While most probably wait for upcoming new features for Android devices and Google apps during Google I/O, there are also those that watch out for the latest privacy and security tools that the tech giant will bring. These are especially important during these times when people expect transparency from the companies they entrust their data to. Google has announced a new Privacy Dashboard coming to Android 12 as well as features and technologies that should make users feel safer in using various apps and devices.
The Privacy Dashboard coming to Android 12 will give users an overview and timeline view of their last 24 hours in terms of access to location, microphone, and camera. This tool will further push that privacy is a main goal of the platform. The dashboard will basically show you what apps are currently using the three aforementioned tools as well as other sensitive data that you may be sharing. It will also have quick setting toggles so users can easily block access to the camera and mic in case they need or want to.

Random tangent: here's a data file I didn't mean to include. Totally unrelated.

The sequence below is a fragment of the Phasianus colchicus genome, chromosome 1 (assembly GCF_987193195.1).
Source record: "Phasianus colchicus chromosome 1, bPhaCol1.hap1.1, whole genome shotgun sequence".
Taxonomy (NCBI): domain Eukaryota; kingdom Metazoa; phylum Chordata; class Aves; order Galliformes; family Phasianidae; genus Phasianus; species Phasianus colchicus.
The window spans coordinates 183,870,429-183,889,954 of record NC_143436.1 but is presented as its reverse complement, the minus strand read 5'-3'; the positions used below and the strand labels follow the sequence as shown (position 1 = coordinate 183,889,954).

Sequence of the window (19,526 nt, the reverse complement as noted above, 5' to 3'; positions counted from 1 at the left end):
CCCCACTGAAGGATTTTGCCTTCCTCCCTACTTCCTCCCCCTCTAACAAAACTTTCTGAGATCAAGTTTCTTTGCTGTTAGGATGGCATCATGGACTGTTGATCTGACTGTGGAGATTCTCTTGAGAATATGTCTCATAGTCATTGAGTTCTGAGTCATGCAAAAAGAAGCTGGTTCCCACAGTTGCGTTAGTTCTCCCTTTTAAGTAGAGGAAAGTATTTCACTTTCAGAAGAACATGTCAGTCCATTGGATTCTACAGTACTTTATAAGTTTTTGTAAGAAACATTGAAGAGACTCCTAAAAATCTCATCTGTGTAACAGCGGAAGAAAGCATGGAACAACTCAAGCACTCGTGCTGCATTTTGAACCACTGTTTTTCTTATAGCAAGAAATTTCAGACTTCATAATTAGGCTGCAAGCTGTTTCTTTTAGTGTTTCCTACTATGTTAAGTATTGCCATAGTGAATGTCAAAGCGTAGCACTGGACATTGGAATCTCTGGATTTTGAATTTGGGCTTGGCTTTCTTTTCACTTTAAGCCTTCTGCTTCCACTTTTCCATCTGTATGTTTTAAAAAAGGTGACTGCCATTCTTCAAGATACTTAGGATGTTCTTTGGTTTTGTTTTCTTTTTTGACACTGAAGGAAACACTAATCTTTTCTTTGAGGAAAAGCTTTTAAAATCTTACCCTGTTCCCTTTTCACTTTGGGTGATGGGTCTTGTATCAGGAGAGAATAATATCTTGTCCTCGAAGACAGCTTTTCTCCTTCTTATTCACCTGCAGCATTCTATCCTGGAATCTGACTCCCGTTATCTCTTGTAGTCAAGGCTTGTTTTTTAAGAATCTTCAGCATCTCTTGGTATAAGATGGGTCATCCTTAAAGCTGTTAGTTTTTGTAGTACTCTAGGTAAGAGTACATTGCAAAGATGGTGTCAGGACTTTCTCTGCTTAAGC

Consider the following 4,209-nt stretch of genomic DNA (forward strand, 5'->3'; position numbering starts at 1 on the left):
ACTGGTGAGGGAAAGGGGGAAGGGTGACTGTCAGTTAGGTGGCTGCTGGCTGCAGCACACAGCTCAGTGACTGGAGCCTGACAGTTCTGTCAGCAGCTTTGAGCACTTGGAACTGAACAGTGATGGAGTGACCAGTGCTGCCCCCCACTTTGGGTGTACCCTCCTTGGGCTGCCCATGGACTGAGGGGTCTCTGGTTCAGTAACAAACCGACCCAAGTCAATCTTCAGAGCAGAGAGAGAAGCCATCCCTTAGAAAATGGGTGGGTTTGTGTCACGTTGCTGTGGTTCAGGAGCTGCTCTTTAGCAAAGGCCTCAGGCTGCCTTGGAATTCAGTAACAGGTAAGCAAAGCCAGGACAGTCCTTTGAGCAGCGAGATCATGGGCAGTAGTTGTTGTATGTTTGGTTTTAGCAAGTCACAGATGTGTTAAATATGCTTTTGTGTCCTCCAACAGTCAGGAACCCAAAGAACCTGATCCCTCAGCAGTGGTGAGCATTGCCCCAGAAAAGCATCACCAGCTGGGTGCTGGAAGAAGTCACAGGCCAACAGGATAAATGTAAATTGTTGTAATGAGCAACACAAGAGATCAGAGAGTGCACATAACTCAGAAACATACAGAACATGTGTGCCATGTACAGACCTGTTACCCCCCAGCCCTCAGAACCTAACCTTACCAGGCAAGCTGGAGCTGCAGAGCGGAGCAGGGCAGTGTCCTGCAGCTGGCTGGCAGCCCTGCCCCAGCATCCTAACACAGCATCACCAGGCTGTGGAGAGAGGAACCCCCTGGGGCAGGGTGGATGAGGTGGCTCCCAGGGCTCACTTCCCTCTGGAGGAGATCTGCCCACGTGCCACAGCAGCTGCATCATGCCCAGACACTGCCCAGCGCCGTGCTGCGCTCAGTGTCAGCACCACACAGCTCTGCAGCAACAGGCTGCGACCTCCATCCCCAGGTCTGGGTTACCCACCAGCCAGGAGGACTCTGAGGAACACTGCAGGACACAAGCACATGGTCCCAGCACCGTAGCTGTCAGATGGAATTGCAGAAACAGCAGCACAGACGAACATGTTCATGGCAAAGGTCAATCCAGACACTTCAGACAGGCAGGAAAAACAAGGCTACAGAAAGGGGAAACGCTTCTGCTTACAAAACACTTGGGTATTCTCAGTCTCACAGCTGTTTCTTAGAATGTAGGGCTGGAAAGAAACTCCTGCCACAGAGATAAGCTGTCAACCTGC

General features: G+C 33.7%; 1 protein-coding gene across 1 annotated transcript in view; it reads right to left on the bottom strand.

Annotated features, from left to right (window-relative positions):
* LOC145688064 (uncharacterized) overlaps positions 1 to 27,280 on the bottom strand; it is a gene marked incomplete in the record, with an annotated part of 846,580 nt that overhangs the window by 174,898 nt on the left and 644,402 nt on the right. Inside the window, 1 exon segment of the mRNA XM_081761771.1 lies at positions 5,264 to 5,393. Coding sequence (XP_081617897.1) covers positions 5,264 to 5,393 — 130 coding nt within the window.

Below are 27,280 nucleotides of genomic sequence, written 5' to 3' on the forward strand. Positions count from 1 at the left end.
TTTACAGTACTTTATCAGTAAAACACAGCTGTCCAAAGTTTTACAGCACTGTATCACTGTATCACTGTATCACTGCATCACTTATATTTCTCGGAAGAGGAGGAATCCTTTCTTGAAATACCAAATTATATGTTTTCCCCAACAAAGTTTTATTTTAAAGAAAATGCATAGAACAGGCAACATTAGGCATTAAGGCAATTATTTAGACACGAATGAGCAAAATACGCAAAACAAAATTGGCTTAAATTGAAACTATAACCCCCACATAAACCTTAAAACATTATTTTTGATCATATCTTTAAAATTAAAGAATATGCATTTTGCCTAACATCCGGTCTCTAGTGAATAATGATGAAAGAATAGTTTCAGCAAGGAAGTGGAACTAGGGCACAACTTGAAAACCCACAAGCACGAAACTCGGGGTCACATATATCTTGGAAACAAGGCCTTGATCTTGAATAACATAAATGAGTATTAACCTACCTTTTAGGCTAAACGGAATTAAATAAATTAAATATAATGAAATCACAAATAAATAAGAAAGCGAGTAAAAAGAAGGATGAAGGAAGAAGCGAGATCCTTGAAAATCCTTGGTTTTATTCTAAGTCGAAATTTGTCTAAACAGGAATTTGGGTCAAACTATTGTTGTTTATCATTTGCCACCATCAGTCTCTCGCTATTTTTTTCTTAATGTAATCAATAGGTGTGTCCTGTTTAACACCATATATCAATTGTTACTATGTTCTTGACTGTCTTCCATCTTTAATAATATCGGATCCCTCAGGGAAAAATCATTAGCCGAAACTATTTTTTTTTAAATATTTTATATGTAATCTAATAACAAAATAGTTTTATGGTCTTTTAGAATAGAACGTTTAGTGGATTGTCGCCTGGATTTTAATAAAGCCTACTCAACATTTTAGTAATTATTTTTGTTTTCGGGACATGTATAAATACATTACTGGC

Google also announced some new tools to make it easy for you to manage and control your data on their various apps. They’re bringing a new “quick delete” function so you can delete the last 15 minutes of your search history with just one tap. You can also have a passcode-protected space in Google Photos so you can store items in that Locked Folder. On Google Maps, you will get reminders that your Location History is on in your Maps timeline and you can turn it off right there without going to your settings.
Storing and managing passwords in Chrome is also getting a boost. When it detects a compromised password, you will see a “change password” button and tapping it will help you navigate the entire process. You can opt to change the password manually or at ay point during the process. The built-in password manager also helps create strong and unique passwords for websites and accounts so even if the site isn’t supported yet.
There are of course a lot of issues right now when it comes to transparency from tech companies. But with Google’s renewed emphasis on privacy and security, these tools will hopefully assuage some (with emphasis on some) of their users fears.